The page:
Takeaway #1: increased competition will help drive overall crypto adoption
Many predictions were made at the end of last year, at the height of the ICO craze, about what 2018 will bring.
As the current year draws to a close, it’s clear that one of the biggest stories has been the significant funding and subsequent proliferation of various stablecoins. With more than 50 announced projects (and more coming soon), the stablecoin war is well and truly underway.
To encourage new users to use crypto, it’s essential to reduce friction with existing systems and ways of doing things. Like it or not, currently USD is the closest we have to a global currency.
Further, the current volatility of cryptocurrencies mean that they still can’t be used as medium of exchange or unit of account. No merchant would be willing to sell coffee for crypto, when the underlying value of the token can change by more than 10% on a daily basis.
Stablecoins address both the USD popularity and crypto price instability, help bridge the gap with existing financial services and onboard new crypto users. As a result, the stablecoin arms race is a very welcome development for the crypto ecosystem.
While many people will reflect on 2018 and think of the bear market and dramatic price drops, I believe that looking back a crucial development will prove to be the massive funding and evolving landscape of stablecoins.
Takeaway #2: Transparency is king and Tether’s dominant market share is under serious threat
As the crypto ecosystem continues to mature at a rapid pace, following increased pressure from institutional investors and plummeting token prices, it’s clear that transparency has become even more crucial.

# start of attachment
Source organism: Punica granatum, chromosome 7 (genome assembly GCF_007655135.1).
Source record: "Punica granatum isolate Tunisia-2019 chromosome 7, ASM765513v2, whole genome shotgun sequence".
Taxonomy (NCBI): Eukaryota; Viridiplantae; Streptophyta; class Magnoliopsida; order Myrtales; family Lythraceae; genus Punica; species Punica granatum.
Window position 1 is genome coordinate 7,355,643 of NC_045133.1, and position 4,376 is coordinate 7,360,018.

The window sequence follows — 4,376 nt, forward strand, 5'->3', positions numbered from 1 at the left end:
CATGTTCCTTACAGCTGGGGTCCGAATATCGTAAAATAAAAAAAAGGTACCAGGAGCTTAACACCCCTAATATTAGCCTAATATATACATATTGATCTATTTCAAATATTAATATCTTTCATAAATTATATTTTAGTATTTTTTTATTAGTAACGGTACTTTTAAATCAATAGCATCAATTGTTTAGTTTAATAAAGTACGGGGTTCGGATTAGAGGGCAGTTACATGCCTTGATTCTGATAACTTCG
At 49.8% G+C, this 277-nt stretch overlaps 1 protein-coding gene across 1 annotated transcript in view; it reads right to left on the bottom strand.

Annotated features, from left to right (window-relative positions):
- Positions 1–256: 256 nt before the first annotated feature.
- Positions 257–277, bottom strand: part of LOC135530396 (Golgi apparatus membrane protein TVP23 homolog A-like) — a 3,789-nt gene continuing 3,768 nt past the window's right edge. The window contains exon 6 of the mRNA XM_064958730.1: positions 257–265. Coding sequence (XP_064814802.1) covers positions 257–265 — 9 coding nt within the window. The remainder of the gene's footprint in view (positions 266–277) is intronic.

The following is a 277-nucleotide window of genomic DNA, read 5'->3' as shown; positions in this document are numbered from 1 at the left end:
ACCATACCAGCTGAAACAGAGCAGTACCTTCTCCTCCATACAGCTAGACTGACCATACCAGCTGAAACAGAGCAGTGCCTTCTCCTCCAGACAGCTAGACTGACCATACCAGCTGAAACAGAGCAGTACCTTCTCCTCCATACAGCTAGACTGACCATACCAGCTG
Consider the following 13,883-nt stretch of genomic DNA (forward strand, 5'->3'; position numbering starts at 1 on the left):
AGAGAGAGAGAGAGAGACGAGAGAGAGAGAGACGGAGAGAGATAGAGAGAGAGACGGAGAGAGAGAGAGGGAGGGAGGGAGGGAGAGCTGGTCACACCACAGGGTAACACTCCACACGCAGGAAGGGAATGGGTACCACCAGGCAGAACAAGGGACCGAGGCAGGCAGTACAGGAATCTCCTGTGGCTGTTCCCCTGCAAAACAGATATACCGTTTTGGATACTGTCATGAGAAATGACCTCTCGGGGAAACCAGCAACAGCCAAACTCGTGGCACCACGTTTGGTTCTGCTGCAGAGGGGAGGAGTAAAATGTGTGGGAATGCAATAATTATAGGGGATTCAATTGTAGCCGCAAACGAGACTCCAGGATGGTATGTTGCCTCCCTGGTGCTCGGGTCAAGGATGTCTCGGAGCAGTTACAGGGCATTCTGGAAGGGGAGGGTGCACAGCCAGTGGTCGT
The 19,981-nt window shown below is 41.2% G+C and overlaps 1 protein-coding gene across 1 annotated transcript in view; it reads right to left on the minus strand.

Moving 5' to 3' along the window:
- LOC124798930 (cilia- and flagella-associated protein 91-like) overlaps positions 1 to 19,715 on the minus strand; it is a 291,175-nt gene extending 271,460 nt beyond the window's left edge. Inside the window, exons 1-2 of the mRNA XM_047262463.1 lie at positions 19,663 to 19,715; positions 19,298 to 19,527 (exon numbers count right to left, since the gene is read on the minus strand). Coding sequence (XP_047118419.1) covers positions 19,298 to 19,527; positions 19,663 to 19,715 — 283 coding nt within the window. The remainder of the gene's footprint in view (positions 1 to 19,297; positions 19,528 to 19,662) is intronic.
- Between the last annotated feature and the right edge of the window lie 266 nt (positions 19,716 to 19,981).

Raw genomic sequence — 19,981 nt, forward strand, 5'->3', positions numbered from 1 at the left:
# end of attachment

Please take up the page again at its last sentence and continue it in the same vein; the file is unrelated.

Gone are the days when a lengthy whitepaper and a nice marketing video could help a project raise 8-9 figures via a public ICO (another welcome development given scams and lack of sophistication on the retail investor front). That option no longer exists and the implications travel far and wide
While Tether is still the largest stablecoin by market cap and volume, its leadership position is now under serious threat. The vague letter provided by their latest banking partner, Deltec Bank & Trust Limited, did little to alleviate concerns about their 1:1 USD peg claims.
Deltec’s statement that the letter is “provided without any liability” combined with an anonymous signature at the bottom, speak volumes.
In 2019, there’s a major opportunity to capture a significant portion of the stablecoin market share away from Tether, and teams at Gemini, Paxos, MakerDAO and others are getting ready to do just that.
Tether’s volume and market cap have proven the demand for digital dollar. Investors have taken notice and reached for their checkbooks to fund an alternative. Transparency is king and Tether is about to learn that, unless they change their ways fast.
Takeaway #3: it’s likely that we won’t see too many stablecoins remain in the long-term, but reward for the winners will be big
As the crypto asset class continues to evolve, some stablecoins will inevitably grow faster than others in the next few years. Given that the network effects in the stablecoin space are significant, these will prove hard to overcome later down the road (though not impossible).
Most users don’t care whether a stablecoin is crypto-backed, dollar-backed or uses some sort of a fancy algorithmic mechanism on the backend. As long as the price is consistently stable and pegged to USD, that should be good enough.
So, while it’s still early to determine which of the 3 methods to secure the peg is the best, it’s quite clear there’s no need for 50+ different forms of digital USD. While most stablecoins will fail, the winners in this space are going to reap massive rewards via an increased market cap and play a key role in accelerating the transition to the web 3.0 era.